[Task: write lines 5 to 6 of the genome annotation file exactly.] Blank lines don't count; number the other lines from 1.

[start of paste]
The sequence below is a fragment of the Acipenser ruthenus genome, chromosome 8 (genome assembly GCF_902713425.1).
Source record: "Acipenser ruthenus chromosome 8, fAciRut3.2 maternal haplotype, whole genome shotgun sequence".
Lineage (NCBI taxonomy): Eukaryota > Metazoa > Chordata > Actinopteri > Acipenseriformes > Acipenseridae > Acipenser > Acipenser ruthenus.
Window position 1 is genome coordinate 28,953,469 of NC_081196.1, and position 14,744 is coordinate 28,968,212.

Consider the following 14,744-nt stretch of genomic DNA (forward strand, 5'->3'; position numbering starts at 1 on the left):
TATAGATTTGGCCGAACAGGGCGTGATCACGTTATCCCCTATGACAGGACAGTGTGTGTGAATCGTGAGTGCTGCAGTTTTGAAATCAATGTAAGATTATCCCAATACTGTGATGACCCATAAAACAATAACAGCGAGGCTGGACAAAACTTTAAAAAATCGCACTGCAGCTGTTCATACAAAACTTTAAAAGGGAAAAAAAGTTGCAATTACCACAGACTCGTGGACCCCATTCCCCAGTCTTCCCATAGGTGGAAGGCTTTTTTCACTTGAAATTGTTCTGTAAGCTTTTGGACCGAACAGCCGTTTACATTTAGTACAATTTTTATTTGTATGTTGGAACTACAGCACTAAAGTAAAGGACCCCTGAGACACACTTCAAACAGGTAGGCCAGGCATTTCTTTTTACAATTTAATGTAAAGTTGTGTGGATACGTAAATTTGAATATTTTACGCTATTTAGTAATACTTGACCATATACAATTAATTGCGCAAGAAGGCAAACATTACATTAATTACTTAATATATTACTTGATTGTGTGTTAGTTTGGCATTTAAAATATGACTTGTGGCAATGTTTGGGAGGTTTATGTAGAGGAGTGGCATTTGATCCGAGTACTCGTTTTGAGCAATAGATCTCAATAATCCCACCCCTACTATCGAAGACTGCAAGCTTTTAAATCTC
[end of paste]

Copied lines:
Consider the following 14,744-nt stretch of genomic DNA (forward strand, 5'->3'; position numbering starts at 1 on the left):
TATAGATTTGGCCGAACAGGGCGTGATCACGTTATCCCCTATGACAGGACAGTGTGTGTGAATCGTGAGTGCTGCAGTTTTGAAATCAATGTAAGATTATCCCAATACTGTGATGACCCATAAAACAATAACAGCGAGGCTGGACAAAACTTTAAAAAATCGCACTGCAGCTGTTCATACAAAACTTTAAAAGGGAAAAAAAGTTGCAATTACCACAGACTCGTGGACCCCATTCCCCAGTCTTCCCATAGGTGGAAGGCTTTTTTCACTTGAAATTGTTCTGTAAGCTTTTGGACCGAACAGCCGTTTACATTTAGTACAATTTTTATTTGTATGTTGGAACTACAGCACTAAAGTAAAGGACCCCTGAGACACACTTCAAACAGGTAGGCCAGGCATTTCTTTTTACAATTTAATGTAAAGTTGTGTGGATACGTAAATTTGAATATTTTACGCTATTTAGTAATACTTGACCATATACAATTAATTGCGCAAGAAGGCAAACATTACATTAATTACTTAATATATTACTTGATTGTGTGTTAGTTTGGCATTTAAAATATGACTTGTGGCAATGTTTGGGAGGTTTATGTAGAGGAGTGGCATTTGATCCGAGTACTCGTTTTGAGCAATAGATCTCAATAATCCCACCCCTACTATCGAAGACTGCAAGCTTTTAAATCTC